Joe: 00:25:13.643 Oh, I was going to mention some problems with some challenges we're facing with Teleport, but expand on that last question, the other question. I think one of our big challenges I think is observability. We're constantly talking to Teleport, trying to get more metrics out of the proxies and the auth servers and make sense of some of those metrics and make sense of some of those logs. But outside of that, I think one of the bigger challenges for us is identifying where problems are. And also as we go to roll out fixes for problems, how we can do A/B testing, right? When we're dealing with the scale that we're dealing with, first of all, it's very hard to test for bugs at that scale. And secondly, if we want to roll out a change to a proxy or we get a debug build to test some fix to a proxy, how do we roll that out? Anytime we touch a proxy, we're impacting anywhere from 200 to 4,000 sessions. It's a real challenge.
Managing upgrades at scale
Ben: 00:26:17.981 How do you think about upgrades then, in that case?
Joe: 00:26:21.002 They're very carefully orchestrated.
Chris: 00:26:23.491 We get a lot of flack any time we try to do any upgrades. That's why patches are painful. But it's being transparent with your user community, I think. We've gone on a rocky road where I think we've earned a lot of trust with them at this point because we do respond quickly to things. We do let them know what's coming. We do explain, okay, we've got to take this down because remember, you've been asking for SFTP for six months. You're finally going to get it. Let's do this maintenance. But the part where we do run into challenges is, like Joe said, sometimes you just can't test every scenario when you've got thousands of systems in one cluster. But rolling upgrades, I don't know. Maybe we could find a better way of doing this.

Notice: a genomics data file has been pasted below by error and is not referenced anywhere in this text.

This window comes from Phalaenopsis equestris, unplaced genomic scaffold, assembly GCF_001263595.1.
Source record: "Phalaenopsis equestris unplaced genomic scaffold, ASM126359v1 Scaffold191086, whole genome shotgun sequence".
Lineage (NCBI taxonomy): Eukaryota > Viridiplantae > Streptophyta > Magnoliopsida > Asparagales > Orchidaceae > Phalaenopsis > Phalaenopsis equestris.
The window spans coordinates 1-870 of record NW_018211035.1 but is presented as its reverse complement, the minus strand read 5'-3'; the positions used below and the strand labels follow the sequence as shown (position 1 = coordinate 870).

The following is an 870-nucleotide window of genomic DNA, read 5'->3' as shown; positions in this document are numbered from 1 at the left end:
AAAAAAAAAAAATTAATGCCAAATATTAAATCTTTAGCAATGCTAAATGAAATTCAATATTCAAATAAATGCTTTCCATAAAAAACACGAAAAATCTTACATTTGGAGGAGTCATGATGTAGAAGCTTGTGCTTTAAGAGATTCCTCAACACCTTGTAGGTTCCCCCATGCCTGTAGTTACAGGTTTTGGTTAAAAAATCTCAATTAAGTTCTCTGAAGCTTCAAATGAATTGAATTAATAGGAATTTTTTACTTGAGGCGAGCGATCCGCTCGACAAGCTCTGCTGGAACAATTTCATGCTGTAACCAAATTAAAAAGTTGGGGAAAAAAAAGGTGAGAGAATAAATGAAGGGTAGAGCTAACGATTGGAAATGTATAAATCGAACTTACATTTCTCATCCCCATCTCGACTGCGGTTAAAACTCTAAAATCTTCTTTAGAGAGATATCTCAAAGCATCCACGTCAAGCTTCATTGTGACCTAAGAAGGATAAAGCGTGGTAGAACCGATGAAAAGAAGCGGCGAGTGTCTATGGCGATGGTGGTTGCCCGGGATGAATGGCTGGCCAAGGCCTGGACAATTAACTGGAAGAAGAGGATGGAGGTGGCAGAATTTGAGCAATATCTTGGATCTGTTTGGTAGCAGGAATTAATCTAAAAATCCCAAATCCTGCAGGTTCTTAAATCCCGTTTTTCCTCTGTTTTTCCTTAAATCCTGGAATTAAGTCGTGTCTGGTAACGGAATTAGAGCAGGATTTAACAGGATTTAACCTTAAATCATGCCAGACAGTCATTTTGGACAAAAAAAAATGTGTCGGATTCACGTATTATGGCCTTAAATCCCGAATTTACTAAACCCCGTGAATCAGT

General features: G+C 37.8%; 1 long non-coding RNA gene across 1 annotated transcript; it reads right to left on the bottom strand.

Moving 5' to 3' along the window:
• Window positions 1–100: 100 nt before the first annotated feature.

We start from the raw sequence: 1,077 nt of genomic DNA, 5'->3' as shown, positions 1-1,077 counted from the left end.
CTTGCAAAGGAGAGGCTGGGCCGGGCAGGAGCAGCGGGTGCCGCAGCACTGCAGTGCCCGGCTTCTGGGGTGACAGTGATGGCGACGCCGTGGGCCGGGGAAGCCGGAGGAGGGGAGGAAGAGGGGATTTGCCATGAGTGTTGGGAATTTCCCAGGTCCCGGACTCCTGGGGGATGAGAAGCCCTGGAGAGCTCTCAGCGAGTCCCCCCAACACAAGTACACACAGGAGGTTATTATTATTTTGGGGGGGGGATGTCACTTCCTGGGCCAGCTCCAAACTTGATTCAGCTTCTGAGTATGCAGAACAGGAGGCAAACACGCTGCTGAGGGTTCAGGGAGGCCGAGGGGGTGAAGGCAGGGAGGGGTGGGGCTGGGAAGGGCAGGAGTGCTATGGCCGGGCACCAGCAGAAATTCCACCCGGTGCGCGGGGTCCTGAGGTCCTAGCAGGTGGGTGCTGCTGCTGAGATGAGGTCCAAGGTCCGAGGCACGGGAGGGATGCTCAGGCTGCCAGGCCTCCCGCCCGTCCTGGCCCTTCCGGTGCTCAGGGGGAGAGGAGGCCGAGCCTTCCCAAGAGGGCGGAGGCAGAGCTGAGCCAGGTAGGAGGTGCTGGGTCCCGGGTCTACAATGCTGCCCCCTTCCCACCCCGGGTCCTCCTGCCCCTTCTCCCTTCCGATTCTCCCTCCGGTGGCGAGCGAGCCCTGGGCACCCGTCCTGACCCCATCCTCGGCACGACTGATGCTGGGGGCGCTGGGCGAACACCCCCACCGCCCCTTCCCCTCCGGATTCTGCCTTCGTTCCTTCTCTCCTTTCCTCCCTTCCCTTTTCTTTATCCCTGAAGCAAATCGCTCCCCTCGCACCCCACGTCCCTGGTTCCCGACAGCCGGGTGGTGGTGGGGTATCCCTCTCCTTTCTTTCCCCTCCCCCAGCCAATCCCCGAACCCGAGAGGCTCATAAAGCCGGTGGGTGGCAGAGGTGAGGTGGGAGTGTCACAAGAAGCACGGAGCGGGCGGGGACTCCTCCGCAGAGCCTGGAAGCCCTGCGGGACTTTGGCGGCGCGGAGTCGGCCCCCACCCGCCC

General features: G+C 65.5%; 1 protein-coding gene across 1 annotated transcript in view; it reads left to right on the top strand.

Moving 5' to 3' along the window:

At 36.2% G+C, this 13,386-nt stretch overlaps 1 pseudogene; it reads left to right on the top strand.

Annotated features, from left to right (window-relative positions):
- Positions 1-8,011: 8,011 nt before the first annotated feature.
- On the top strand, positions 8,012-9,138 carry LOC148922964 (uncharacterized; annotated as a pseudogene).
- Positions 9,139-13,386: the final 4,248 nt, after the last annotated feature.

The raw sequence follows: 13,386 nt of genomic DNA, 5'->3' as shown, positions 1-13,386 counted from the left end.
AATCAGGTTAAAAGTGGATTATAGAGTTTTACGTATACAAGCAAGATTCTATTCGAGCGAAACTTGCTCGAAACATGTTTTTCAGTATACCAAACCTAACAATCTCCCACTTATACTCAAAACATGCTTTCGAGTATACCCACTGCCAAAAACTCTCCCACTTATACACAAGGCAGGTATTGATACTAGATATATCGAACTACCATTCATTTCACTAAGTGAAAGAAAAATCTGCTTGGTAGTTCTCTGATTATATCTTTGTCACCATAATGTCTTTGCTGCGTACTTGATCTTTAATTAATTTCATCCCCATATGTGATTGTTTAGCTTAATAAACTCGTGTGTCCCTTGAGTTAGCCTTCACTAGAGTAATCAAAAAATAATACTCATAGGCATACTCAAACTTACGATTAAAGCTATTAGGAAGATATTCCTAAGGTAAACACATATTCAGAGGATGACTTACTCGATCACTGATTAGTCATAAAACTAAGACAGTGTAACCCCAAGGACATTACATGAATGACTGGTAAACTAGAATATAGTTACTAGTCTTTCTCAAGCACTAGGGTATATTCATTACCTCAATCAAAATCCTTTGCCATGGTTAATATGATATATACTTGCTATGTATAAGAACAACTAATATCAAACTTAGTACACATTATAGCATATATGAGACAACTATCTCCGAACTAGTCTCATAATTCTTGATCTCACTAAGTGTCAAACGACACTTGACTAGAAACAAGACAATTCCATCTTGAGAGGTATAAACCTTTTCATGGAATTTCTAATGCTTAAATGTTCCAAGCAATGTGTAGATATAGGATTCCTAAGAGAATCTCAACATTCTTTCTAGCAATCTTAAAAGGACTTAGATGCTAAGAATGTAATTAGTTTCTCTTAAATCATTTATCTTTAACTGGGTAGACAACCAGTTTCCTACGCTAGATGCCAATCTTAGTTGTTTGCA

Joe: 00:27:19.247 Yeah. The challenge is impacting users, right? Everyone likes their long-running sessions, right? They've got their connected box or they're connected to some remote box, TeamBox open. They've got a bunch of X11 windows.
Chris: 00:27:34.605 If they were using TeamBox, they'd be less angry.
Joe: 00:27:36.197 But they got a bunch of X11 windows open. So the second you kill that proxy, you're killing all that connectivity. And people are always unhappy. I mean, we tried mitigating. We provide tons of advanced warning, and we usually tend to coordinate upgrades with some sort of [inaudible] like this feature is going to drop, or you're going to get this additional thing, so that usually worked.